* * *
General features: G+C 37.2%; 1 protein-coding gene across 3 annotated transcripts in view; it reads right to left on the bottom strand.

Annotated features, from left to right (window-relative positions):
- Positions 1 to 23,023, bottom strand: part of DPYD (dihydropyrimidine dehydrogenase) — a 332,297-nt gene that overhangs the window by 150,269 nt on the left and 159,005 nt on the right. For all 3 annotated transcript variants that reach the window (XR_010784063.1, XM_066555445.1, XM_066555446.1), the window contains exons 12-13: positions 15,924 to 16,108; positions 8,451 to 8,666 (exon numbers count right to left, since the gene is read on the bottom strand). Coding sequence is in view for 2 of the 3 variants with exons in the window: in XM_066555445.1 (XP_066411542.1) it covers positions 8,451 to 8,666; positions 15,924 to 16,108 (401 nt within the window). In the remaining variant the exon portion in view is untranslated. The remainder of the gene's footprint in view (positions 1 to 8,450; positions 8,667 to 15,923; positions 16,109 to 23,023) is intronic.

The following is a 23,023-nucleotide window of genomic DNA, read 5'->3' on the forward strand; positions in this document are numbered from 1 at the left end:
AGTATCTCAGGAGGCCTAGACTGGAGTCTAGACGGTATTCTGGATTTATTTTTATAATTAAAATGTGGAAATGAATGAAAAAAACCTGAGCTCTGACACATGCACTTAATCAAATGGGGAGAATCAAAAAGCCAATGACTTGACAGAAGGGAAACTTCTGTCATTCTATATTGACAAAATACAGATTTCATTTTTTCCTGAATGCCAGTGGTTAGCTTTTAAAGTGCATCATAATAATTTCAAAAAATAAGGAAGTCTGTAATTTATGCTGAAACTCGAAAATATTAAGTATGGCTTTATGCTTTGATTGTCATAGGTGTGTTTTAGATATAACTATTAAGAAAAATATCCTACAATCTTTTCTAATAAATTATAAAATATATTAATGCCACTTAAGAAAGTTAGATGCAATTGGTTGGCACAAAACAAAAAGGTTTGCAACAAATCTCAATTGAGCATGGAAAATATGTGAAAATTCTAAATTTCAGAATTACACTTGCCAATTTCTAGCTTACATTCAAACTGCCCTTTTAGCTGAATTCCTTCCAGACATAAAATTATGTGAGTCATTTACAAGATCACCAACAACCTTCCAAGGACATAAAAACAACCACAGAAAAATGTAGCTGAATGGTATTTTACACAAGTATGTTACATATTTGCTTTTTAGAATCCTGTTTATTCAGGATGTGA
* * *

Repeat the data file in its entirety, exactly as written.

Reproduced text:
General features: G+C 37.2%; 1 protein-coding gene across 3 annotated transcripts in view; it reads right to left on the bottom strand.

Annotated features, from left to right (window-relative positions):
- Positions 1 to 23,023, bottom strand: part of DPYD (dihydropyrimidine dehydrogenase) — a 332,297-nt gene that overhangs the window by 150,269 nt on the left and 159,005 nt on the right. For all 3 annotated transcript variants that reach the window (XR_010784063.1, XM_066555445.1, XM_066555446.1), the window contains exons 12-13: positions 15,924 to 16,108; positions 8,451 to 8,666 (exon numbers count right to left, since the gene is read on the bottom strand). Coding sequence is in view for 2 of the 3 variants with exons in the window: in XM_066555445.1 (XP_066411542.1) it covers positions 8,451 to 8,666; positions 15,924 to 16,108 (401 nt within the window). In the remaining variant the exon portion in view is untranslated. The remainder of the gene's footprint in view (positions 1 to 8,450; positions 8,667 to 15,923; positions 16,109 to 23,023) is intronic.

The following is a 23,023-nucleotide window of genomic DNA, read 5'->3' on the forward strand; positions in this document are numbered from 1 at the left end:
AGTATCTCAGGAGGCCTAGACTGGAGTCTAGACGGTATTCTGGATTTATTTTTATAATTAAAATGTGGAAATGAATGAAAAAAACCTGAGCTCTGACACATGCACTTAATCAAATGGGGAGAATCAAAAAGCCAATGACTTGACAGAAGGGAAACTTCTGTCATTCTATATTGACAAAATACAGATTTCATTTTTTCCTGAATGCCAGTGGTTAGCTTTTAAAGTGCATCATAATAATTTCAAAAAATAAGGAAGTCTGTAATTTATGCTGAAACTCGAAAATATTAAGTATGGCTTTATGCTTTGATTGTCATAGGTGTGTTTTAGATATAACTATTAAGAAAAATATCCTACAATCTTTTCTAATAAATTATAAAATATATTAATGCCACTTAAGAAAGTTAGATGCAATTGGTTGGCACAAAACAAAAAGGTTTGCAACAAATCTCAATTGAGCATGGAAAATATGTGAAAATTCTAAATTTCAGAATTACACTTGCCAATTTCTAGCTTACATTCAAACTGCCCTTTTAGCTGAATTCCTTCCAGACATAAAATTATGTGAGTCATTTACAAGATCACCAACAACCTTCCAAGGACATAAAAACAACCACAGAAAAATGTAGCTGAATGGTATTTTACACAAGTATGTTACATATTTGCTTTTTAGAATCCTGTTTATTCAGGATGTGA